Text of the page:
I coach a number of working moms that share a tendency that is holding them back. It’s called perfectionism.
Perfectionism is a personality trait characterized by setting exceptionally high standards for oneself and striving for flawlessness in all aspects of life. It is often associated with a rigid mindset and a fear of making mistakes, leading to excessive self-criticism and self-doubt. Combine this with societal expectations and old-fashioned marketing, and we’ve got one heck of a recipe for some pretty stressed-out working women.
The dirty truth about perfectionism
Several studies have linked perfectionism to negative outcomes such as anxiety, depression, and burnout, particularly among high-achieving women. For example, a study published in the Journal of Counseling Psychology found that perfectionism significantly predicted burnout among female physicians. Another study published in the Journal of Personality and Social Psychology found that perfectionism was associated with lower levels of life satisfaction and higher levels of stress among both men and women.
No woman starts out thinking, “When I grow up, I want to be a perfectionist,” yet here we are. So, this Mother’s Day, let me give you a gift. You have my permission to forget perfect. Good enough is good enough.
To overcome perfectionism, working women can start by redefining success in more flexible and realistic terms and challenging their negative self-talk. This can involve setting achievable goals, embracing mistakes as opportunities for growth and learning, practicing self-compassion and self-care, and, most importantly, learning to say no.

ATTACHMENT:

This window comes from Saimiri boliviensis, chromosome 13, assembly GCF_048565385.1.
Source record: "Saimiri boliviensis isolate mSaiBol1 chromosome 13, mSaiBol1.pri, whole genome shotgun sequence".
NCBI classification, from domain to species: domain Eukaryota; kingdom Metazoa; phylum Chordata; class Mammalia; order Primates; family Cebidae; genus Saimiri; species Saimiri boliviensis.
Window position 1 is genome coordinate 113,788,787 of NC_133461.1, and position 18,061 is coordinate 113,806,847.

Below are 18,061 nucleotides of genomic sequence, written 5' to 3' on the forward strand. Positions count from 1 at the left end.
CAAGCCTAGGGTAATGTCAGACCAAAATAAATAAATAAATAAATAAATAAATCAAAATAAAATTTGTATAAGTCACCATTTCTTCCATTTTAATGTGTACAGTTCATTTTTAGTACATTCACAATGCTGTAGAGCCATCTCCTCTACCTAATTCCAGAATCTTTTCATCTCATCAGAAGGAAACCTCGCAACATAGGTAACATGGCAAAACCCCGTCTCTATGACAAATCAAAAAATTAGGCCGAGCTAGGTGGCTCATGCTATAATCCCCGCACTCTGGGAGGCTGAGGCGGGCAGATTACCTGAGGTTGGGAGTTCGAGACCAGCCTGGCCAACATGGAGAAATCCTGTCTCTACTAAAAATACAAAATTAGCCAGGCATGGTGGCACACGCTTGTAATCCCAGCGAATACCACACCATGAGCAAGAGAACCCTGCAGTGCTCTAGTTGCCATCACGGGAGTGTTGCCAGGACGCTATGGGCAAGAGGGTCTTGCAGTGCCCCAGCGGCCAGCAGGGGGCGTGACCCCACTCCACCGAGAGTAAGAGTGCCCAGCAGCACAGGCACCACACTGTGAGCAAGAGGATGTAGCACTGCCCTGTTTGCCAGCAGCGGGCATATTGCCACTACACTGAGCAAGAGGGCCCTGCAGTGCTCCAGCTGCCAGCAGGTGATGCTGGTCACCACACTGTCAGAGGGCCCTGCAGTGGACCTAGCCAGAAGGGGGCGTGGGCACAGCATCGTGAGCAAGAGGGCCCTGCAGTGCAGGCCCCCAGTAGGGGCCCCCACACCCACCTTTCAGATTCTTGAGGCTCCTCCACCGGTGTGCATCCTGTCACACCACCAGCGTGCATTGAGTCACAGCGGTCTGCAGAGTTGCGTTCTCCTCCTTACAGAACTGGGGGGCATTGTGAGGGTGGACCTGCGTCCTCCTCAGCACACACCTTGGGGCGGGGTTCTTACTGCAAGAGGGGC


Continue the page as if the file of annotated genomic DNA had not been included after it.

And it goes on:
Give yourself a break. When working at home, set aside one day a week where you don’t accept any Zoom calls. Instead, tell people you’re happy to speak with them by phone. This will give you a few minutes of extra time in the morning, where instead of applying makeup, you can relax over a cup of coffee.
Allow (or, shall I say, strongly suggest) your partner to participate in helping around the house. Will this person do things the same way you do? Probably not. But that’s okay, as long as no one gets hurt! Letting go can be liberating! It can free up time, energy, and mental space to focus on what truly matters, such as personal growth, relationships, and meaningful work.
Embracing imperfection can lead to greater innovation and creativity: When you allow yourself to make mistakes and experiment with new ideas, you open yourself up to new possibilities and opportunities for growth and innovation.
Ensure your perfectionism tendency doesn’t become a full-blown case of procrastination. Sometimes, the fear of not doing something perfectly can lead to procrastination or avoidance. Recognizing when perfectionism is holding you back and taking action can help you overcome this tendency.
In closing, my wish for you this Mother’s Day is that you have a perfectly imperfect holiday and that you find moments of peace and joy in the busyness of being a member of the working Mom’s club.